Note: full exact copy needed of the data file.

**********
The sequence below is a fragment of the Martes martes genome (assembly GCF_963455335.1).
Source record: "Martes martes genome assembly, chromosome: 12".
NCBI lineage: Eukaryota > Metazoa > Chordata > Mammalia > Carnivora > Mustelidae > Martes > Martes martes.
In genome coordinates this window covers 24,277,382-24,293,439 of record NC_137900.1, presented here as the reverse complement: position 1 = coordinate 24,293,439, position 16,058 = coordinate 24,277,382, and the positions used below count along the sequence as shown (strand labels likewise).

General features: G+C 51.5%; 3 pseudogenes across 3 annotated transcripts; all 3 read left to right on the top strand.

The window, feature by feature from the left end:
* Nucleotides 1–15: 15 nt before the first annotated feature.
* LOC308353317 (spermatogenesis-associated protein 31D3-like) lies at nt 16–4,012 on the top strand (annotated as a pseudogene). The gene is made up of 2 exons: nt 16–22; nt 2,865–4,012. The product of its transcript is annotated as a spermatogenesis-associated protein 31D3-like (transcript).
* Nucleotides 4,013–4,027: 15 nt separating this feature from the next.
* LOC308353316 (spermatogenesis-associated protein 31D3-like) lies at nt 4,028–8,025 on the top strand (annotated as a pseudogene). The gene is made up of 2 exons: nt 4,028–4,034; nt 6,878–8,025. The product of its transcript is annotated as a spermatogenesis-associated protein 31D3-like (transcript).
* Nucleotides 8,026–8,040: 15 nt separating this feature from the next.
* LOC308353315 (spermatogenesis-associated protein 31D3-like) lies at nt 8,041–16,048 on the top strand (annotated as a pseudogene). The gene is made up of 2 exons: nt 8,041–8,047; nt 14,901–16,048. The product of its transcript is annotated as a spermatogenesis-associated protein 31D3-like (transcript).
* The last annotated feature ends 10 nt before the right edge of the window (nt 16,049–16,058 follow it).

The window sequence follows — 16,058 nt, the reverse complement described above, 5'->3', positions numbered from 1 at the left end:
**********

The sequence below is a fragment of the Martes martes genome (assembly GCF_963455335.1).
Source record: "Martes martes genome assembly, chromosome: 12".
NCBI lineage: Eukaryota > Metazoa > Chordata > Mammalia > Carnivora > Mustelidae > Martes > Martes martes.
In genome coordinates this window covers 24,277,382-24,293,439 of record NC_137900.1, presented here as the reverse complement: position 1 = coordinate 24,293,439, position 16,058 = coordinate 24,277,382, and the positions used below count along the sequence as shown (strand labels likewise).

General features: G+C 51.5%; 3 pseudogenes across 3 annotated transcripts; all 3 read left to right on the top strand.

The window, feature by feature from the left end:
* Nucleotides 1–15: 15 nt before the first annotated feature.
* LOC308353317 (spermatogenesis-associated protein 31D3-like) lies at nt 16–4,012 on the top strand (annotated as a pseudogene). The gene is made up of 2 exons: nt 16–22; nt 2,865–4,012. The product of its transcript is annotated as a spermatogenesis-associated protein 31D3-like (transcript).
* Nucleotides 4,013–4,027: 15 nt separating this feature from the next.
* LOC308353316 (spermatogenesis-associated protein 31D3-like) lies at nt 4,028–8,025 on the top strand (annotated as a pseudogene). The gene is made up of 2 exons: nt 4,028–4,034; nt 6,878–8,025. The product of its transcript is annotated as a spermatogenesis-associated protein 31D3-like (transcript).
* Nucleotides 8,026–8,040: 15 nt separating this feature from the next.
* LOC308353315 (spermatogenesis-associated protein 31D3-like) lies at nt 8,041–16,048 on the top strand (annotated as a pseudogene). The gene is made up of 2 exons: nt 8,041–8,047; nt 14,901–16,048. The product of its transcript is annotated as a spermatogenesis-associated protein 31D3-like (transcript).
* The last annotated feature ends 10 nt before the right edge of the window (nt 16,049–16,058 follow it).

The window sequence follows — 16,058 nt, the reverse complement described above, 5'->3', positions numbered from 1 at the left end: